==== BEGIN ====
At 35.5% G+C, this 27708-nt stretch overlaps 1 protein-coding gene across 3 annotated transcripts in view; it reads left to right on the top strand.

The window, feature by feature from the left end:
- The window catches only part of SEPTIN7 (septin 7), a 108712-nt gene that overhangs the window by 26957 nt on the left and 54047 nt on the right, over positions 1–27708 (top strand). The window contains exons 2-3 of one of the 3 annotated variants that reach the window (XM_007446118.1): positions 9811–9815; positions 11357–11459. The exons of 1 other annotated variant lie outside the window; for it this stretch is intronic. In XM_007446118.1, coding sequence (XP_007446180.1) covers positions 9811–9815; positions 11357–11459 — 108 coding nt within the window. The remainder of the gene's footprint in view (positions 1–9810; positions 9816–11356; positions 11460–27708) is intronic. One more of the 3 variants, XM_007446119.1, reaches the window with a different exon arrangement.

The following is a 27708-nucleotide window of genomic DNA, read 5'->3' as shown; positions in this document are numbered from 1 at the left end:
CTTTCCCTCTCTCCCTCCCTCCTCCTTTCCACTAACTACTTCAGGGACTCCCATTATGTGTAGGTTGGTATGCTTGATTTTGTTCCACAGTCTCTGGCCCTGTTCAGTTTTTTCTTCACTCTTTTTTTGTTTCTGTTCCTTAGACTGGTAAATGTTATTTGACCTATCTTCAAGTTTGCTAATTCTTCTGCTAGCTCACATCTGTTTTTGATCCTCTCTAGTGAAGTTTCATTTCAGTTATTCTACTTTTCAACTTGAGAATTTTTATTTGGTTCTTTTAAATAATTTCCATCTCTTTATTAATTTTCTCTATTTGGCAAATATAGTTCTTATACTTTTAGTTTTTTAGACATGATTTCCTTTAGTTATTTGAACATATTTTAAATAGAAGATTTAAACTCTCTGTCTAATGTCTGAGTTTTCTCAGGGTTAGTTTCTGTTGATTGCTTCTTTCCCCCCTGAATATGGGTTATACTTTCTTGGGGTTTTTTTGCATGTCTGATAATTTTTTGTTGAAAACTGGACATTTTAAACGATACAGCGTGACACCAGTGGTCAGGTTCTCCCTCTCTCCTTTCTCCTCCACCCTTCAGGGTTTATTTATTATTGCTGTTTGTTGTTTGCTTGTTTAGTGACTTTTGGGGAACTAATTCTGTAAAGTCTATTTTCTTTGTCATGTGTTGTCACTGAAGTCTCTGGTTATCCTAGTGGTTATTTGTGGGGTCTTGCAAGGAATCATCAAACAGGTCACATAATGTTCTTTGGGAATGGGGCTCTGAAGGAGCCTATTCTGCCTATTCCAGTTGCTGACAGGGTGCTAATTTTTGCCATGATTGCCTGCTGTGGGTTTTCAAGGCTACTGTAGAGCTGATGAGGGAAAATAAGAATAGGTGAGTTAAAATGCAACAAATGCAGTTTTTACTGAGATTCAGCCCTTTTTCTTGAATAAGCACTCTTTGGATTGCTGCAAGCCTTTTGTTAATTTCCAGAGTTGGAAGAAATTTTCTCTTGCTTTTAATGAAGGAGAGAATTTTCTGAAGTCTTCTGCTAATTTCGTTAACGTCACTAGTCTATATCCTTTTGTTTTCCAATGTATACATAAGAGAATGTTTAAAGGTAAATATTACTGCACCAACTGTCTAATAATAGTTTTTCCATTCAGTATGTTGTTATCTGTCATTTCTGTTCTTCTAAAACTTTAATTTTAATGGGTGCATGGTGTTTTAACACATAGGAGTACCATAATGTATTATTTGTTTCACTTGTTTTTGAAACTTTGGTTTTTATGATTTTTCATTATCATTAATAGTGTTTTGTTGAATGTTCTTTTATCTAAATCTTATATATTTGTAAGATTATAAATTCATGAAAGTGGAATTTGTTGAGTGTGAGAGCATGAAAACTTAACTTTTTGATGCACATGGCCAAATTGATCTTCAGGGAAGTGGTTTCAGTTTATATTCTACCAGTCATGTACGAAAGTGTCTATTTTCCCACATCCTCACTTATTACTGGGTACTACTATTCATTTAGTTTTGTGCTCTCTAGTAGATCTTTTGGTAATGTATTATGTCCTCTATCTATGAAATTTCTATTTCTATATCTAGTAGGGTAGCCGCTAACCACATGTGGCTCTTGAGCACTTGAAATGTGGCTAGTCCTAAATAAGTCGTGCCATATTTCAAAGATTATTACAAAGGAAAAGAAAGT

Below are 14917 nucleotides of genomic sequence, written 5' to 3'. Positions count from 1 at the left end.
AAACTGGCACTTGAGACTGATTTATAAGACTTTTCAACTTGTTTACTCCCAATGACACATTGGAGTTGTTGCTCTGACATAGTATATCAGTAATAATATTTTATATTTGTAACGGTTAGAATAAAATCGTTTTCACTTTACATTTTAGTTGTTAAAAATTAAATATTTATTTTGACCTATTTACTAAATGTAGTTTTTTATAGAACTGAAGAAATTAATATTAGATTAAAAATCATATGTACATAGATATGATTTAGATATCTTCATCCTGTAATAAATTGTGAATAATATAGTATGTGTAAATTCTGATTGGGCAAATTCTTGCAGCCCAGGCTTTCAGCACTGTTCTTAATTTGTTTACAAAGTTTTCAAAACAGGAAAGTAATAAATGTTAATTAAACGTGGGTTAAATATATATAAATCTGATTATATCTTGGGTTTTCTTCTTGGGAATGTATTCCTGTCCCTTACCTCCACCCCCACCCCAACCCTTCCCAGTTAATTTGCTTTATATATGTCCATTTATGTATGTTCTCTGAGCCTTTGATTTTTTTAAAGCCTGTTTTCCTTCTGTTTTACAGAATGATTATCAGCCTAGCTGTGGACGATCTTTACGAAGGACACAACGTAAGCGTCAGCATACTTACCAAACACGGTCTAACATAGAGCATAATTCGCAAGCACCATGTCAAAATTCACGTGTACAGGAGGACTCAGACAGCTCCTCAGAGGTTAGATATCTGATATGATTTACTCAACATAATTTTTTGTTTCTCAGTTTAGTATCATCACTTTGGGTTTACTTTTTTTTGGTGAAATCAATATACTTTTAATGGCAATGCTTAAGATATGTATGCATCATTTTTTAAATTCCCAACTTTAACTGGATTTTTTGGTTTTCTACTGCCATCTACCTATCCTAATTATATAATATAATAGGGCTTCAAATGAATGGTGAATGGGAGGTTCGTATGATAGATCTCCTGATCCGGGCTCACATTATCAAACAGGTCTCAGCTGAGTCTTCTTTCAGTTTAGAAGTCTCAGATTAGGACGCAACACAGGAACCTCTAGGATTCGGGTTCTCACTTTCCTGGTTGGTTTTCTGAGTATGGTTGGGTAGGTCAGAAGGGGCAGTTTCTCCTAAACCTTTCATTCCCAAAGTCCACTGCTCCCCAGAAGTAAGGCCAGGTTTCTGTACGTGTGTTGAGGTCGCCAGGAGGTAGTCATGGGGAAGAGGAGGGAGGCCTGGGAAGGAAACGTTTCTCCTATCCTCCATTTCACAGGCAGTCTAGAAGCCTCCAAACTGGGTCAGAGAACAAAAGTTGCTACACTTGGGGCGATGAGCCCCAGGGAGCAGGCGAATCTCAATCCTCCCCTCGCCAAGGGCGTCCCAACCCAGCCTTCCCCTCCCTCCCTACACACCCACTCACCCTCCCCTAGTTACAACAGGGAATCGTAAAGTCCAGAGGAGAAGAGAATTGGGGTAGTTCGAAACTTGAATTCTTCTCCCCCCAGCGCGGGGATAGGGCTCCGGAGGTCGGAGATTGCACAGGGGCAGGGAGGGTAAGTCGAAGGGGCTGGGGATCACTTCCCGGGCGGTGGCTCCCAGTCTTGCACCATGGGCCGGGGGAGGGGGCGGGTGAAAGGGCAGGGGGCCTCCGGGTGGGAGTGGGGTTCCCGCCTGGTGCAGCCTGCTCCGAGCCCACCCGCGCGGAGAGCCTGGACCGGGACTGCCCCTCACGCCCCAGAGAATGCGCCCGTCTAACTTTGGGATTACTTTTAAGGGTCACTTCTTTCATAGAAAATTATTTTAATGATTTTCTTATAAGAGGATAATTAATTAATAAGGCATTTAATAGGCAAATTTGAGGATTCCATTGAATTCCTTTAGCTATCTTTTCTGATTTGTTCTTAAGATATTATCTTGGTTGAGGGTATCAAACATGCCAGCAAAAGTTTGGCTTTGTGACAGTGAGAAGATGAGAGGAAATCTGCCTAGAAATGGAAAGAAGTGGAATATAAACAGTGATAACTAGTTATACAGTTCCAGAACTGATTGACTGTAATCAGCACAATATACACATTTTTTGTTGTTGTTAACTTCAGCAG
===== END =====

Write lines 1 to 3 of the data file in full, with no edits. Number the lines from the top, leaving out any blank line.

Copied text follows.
At 35.5% G+C, this 27708-nt stretch overlaps 1 protein-coding gene across 3 annotated transcripts in view; it reads left to right on the top strand.

The window, feature by feature from the left end:
- The window catches only part of SEPTIN7 (septin 7), a 108712-nt gene that overhangs the window by 26957 nt on the left and 54047 nt on the right, over positions 1–27708 (top strand). The window contains exons 2-3 of one of the 3 annotated variants that reach the window (XM_007446118.1): positions 9811–9815; positions 11357–11459. The exons of 1 other annotated variant lie outside the window; for it this stretch is intronic. In XM_007446118.1, coding sequence (XP_007446180.1) covers positions 9811–9815; positions 11357–11459 — 108 coding nt within the window. The remainder of the gene's footprint in view (positions 1–9810; positions 9816–11356; positions 11460–27708) is intronic. One more of the 3 variants, XM_007446119.1, reaches the window with a different exon arrangement.